WEST SACRAMENTO, Calif. – The California State Teachers’ Retirement System (CalSTRS) today announced overwhelming corporate governance success during the 2014 proxy season, as 86 of the 93 companies it engaged adopted a majority voting standard in corporate board elections.
WEST SACRAMENTO, Calif. – The California State Teachers’ Retirement System (CalSTRS), in collaboration with the California Public Employees’ Retirement System (CalPERS), sent the 131 California companies in their portfolios that lack women directors a letter offering their combined expertise to help diversify their boards.
Startup activist Legion Partners Asset Management LLC revealed on July 17 that it had joined forces with the California State Teachers’ Retirement System to launch an activist campaign to press retailer Perry Ellis International Inc. to consider strategic alternatives…
“We can only make a co-investment with a manager that has a fund they are managing for us,” says Philip Larrieu, investment officer at CalSTRS’ corporate governance unit. “When we do the engagement we only do those with managers we’ve hired already. We understand their philosophy, they understand our interest, we have similar governance goals. The activist comes to us with a target company and we decide whether to participate,” he adds.
It’s not just fat cat hedge funds, banks or Wall Street investment companies that benefit when U.S. companies cut their tax bills by moving their headquarters overseas via mergers with foreign concerns.
More than a dozen state government pension funds that run retirement accounts for government workers like teachers, cops and firemen own big chunks in these “corporate deserters,” too.
Says investors have two options: do nothing, or do something.
Trucost, the environmental data group, says it has expanded its service recently to include the “embedded emissions from fossil fuels” – or potential ‘stranded assets’ – as major investors worldwide debate their exposure to fossil fuels.
The firm said: “Investors need to incorporate these distinct yet convergent risks into their existing analyses. Doing so, however, is no mean feat. As with many areas of ESG analysis, there is currently a lot of noise enveloping the subject of fossil fuel stranded assets, and it can be a task in itself to separate the objective analysis from the polemic.”
The cash register is a little quiet lately at Frontier Firearms in Kingston, Tenn., but the shooting range is still hopping.
Gun sales are always slow in the summer, but they’ve been even slower than usual this year. People rushed to buy assault rifles following the December 2012 school shootings at Sandy Hook Elementary School in Newtown, Conn., thinking they were about to be banned, but the highly charged incident also caused some high-profile U.S. pension funds to pull their money from the companies, with the result that sales have since dropped off.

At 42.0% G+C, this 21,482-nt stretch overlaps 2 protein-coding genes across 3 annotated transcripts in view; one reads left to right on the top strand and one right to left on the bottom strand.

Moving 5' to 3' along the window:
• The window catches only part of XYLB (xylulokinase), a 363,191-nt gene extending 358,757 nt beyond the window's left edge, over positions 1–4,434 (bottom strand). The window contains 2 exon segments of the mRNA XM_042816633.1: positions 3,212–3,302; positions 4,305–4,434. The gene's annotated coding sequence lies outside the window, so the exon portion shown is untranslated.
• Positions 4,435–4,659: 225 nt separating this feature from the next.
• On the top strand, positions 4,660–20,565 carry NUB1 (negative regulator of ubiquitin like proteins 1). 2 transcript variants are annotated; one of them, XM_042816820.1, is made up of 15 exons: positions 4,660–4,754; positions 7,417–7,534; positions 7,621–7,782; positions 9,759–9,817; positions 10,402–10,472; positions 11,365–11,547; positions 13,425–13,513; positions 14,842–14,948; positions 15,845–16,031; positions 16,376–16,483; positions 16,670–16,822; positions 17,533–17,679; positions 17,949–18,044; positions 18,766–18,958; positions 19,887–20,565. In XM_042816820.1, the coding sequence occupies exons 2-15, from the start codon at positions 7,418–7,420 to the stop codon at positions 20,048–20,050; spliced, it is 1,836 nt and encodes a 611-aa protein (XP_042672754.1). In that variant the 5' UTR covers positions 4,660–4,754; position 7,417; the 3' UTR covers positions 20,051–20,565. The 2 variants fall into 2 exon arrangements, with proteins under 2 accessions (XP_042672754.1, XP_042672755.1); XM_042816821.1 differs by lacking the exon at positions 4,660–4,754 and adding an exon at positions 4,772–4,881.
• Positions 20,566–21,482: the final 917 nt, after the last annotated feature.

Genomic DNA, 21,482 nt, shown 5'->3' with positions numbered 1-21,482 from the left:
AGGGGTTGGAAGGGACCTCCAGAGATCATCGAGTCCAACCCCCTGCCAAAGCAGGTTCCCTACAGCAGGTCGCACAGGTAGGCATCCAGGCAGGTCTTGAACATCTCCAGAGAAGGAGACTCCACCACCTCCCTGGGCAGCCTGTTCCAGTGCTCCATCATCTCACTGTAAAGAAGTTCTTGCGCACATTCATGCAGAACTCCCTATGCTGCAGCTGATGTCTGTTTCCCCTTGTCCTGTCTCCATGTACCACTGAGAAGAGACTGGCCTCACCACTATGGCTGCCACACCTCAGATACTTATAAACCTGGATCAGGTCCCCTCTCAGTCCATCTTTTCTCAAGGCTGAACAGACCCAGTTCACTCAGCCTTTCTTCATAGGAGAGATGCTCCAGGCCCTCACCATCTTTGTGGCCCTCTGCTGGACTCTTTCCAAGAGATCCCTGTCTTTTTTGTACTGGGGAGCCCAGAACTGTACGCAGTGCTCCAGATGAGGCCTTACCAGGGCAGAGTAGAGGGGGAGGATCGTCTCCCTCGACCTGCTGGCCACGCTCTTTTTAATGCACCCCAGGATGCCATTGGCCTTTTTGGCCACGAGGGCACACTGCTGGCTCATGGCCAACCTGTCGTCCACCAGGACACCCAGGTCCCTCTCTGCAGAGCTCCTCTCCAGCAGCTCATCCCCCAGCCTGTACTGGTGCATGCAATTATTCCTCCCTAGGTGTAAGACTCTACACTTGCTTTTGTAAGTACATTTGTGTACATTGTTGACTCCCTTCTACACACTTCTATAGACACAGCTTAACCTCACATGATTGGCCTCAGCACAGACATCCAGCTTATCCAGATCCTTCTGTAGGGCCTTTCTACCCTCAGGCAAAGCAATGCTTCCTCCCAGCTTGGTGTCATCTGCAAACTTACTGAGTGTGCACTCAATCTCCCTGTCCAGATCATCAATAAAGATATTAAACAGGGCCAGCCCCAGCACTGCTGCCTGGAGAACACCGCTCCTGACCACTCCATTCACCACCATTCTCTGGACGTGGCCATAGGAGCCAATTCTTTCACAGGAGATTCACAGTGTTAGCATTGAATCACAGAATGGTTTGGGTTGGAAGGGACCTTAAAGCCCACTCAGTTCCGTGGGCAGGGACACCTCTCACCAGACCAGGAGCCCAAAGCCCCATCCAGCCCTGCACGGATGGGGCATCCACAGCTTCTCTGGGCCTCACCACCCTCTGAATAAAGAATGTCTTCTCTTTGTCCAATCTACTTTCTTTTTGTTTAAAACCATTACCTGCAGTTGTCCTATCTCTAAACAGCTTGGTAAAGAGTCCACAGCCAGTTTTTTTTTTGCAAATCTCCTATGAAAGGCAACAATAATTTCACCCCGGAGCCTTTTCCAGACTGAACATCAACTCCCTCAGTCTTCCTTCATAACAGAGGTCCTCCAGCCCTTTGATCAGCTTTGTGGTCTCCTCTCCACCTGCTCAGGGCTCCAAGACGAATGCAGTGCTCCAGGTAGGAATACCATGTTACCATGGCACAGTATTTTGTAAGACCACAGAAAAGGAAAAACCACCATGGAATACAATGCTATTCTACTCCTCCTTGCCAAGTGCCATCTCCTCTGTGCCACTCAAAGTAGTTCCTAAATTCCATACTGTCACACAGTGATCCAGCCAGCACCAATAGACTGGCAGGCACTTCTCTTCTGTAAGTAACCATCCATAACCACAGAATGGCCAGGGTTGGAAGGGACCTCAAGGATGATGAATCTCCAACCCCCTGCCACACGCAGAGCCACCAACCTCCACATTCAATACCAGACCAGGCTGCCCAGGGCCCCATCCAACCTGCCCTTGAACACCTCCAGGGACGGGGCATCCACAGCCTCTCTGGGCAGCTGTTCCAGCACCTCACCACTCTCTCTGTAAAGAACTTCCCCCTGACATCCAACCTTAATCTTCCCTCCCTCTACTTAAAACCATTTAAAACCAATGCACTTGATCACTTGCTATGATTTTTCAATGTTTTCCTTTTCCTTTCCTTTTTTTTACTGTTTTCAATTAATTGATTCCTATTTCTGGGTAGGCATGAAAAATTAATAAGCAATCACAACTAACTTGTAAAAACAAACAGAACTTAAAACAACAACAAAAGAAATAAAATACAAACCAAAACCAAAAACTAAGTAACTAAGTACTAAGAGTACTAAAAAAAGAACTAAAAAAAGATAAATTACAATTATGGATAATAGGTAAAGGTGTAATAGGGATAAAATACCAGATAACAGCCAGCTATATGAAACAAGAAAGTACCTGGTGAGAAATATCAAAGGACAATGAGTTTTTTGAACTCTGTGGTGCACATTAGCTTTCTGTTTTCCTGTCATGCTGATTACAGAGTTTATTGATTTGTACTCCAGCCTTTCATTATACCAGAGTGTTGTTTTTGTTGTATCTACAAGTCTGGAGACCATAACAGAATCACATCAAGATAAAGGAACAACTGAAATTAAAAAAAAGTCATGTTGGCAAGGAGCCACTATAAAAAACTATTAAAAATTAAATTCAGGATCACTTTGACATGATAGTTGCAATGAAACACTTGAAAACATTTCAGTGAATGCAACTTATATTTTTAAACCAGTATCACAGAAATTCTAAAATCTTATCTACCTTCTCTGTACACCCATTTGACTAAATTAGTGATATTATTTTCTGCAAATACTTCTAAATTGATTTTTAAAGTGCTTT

California pension giants CalPERS and CalSTRS have racked up success in a new campaign to encourage board diversity at companies in their own ‘backyard’. The pair’s joint campaign has led to 15 companies in the state adding at least one woman to their boards of directors.
The California State Teachers’ Retirement System and the California Public Employees’ Retirement System had written to 131 California companies. “In just four months, 35 companies have responded to the letter and 15 companies have added at least one woman to their boards of directors,” they said in a joint statement.
“We are pleased that a number of companies we contacted recognized board diversity as an important governance practice. In fact, [cloud IT firm] ServiceNow added two women to their board this July,” said CalSTRS Director of Corporate Governance Anne Sheehan.
Money talks, but investors don’t always get to decide what it says. Sometimes investors can’t even hear it.
When public companies give cash to candidates for office, lobbies or political-action committees, the money comes out of shareholders’ pockets. But companies aren’t required to disclose to investors how much they give or where it goes. Business contributors gave more than $2.7 billion to federal candidates, national parties and “super PAC” funding groups in the 2012 elections and another $1 billion in this year’s midterm elections, estimates OpenSecrets.org.
If the fuzzy disclosure bothers you, you will probably have to take matters into your own hands.
CalSTRS and CalPERS board diversity campaign targeting California companies receives 35 letters from all-male boards indicating willingness to add women
At least 15 companies based in California have added a female director to their all-male boards and 35 have indicated a willingness to do so after a board gender diversity campaign launched by state pension giants CalSTRS and CalPERS targeting 131 companies in the state.
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